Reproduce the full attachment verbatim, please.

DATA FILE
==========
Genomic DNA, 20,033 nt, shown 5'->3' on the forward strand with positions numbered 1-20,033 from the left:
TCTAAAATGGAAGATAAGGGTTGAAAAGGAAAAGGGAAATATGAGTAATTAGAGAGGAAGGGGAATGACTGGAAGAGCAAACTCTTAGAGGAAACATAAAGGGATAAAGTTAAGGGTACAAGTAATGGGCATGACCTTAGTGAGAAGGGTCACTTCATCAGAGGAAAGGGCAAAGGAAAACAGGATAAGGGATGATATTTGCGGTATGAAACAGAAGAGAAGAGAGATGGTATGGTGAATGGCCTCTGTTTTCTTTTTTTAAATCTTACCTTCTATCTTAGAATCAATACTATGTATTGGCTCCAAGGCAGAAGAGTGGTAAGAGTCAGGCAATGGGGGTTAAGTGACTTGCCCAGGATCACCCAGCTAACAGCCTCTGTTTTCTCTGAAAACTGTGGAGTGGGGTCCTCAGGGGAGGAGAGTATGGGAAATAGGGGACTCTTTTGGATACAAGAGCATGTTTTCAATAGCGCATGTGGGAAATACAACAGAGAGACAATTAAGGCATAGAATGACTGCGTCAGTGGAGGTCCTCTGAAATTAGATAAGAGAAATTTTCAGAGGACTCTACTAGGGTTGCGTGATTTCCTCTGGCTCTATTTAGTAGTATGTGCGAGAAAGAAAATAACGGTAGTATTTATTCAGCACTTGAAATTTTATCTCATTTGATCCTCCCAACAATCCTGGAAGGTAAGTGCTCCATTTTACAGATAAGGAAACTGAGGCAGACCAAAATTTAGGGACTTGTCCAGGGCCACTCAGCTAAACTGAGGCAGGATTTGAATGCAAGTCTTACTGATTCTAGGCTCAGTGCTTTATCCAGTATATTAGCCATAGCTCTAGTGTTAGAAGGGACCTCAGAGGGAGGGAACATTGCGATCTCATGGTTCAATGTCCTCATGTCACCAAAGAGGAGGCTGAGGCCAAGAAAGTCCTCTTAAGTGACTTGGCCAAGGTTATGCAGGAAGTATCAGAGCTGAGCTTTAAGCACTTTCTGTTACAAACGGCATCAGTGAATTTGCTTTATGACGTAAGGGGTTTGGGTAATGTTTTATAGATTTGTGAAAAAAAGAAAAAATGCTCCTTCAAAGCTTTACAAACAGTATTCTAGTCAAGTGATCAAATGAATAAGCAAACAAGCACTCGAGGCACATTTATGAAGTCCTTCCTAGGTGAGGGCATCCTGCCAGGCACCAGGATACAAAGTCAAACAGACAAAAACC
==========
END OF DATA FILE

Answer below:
Genomic DNA, 20,033 nt, shown 5'->3' on the forward strand with positions numbered 1-20,033 from the left:
TCTAAAATGGAAGATAAGGGTTGAAAAGGAAAAGGGAAATATGAGTAATTAGAGAGGAAGGGGAATGACTGGAAGAGCAAACTCTTAGAGGAAACATAAAGGGATAAAGTTAAGGGTACAAGTAATGGGCATGACCTTAGTGAGAAGGGTCACTTCATCAGAGGAAAGGGCAAAGGAAAACAGGATAAGGGATGATATTTGCGGTATGAAACAGAAGAGAAGAGAGATGGTATGGTGAATGGCCTCTGTTTTCTTTTTTTAAATCTTACCTTCTATCTTAGAATCAATACTATGTATTGGCTCCAAGGCAGAAGAGTGGTAAGAGTCAGGCAATGGGGGTTAAGTGACTTGCCCAGGATCACCCAGCTAACAGCCTCTGTTTTCTCTGAAAACTGTGGAGTGGGGTCCTCAGGGGAGGAGAGTATGGGAAATAGGGGACTCTTTTGGATACAAGAGCATGTTTTCAATAGCGCATGTGGGAAATACAACAGAGAGACAATTAAGGCATAGAATGACTGCGTCAGTGGAGGTCCTCTGAAATTAGATAAGAGAAATTTTCAGAGGACTCTACTAGGGTTGCGTGATTTCCTCTGGCTCTATTTAGTAGTATGTGCGAGAAAGAAAATAACGGTAGTATTTATTCAGCACTTGAAATTTTATCTCATTTGATCCTCCCAACAATCCTGGAAGGTAAGTGCTCCATTTTACAGATAAGGAAACTGAGGCAGACCAAAATTTAGGGACTTGTCCAGGGCCACTCAGCTAAACTGAGGCAGGATTTGAATGCAAGTCTTACTGATTCTAGGCTCAGTGCTTTATCCAGTATATTAGCCATAGCTCTAGTGTTAGAAGGGACCTCAGAGGGAGGGAACATTGCGATCTCATGGTTCAATGTCCTCATGTCACCAAAGAGGAGGCTGAGGCCAAGAAAGTCCTCTTAAGTGACTTGGCCAAGGTTATGCAGGAAGTATCAGAGCTGAGCTTTAAGCACTTTCTGTTACAAACGGCATCAGTGAATTTGCTTTATGACGTAAGGGGTTTGGGTAATGTTTTATAGATTTGTGAAAAAAAGAAAAAATGCTCCTTCAAAGCTTTACAAACAGTATTCTAGTCAAGTGATCAAATGAATAAGCAAACAAGCACTCGAGGCACATTTATGAAGTCCTTCCTAGGTGAGGGCATCCTGCCAGGCACCAGGATACAAAGTCAAACAGACAAAAACC